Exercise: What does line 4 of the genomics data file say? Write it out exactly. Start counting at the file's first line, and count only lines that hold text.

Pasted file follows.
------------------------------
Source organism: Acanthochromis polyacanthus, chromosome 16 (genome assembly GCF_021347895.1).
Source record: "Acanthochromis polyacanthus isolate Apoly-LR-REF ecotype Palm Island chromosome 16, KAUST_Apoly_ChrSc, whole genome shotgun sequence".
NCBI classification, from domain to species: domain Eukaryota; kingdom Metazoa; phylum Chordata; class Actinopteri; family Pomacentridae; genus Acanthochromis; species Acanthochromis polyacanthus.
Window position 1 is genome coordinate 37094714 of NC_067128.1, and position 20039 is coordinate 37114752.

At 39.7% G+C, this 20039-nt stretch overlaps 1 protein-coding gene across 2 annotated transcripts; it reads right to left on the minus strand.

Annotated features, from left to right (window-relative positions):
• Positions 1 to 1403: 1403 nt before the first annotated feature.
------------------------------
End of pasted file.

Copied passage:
Window position 1 is genome coordinate 37094714 of NC_067128.1, and position 20039 is coordinate 37114752.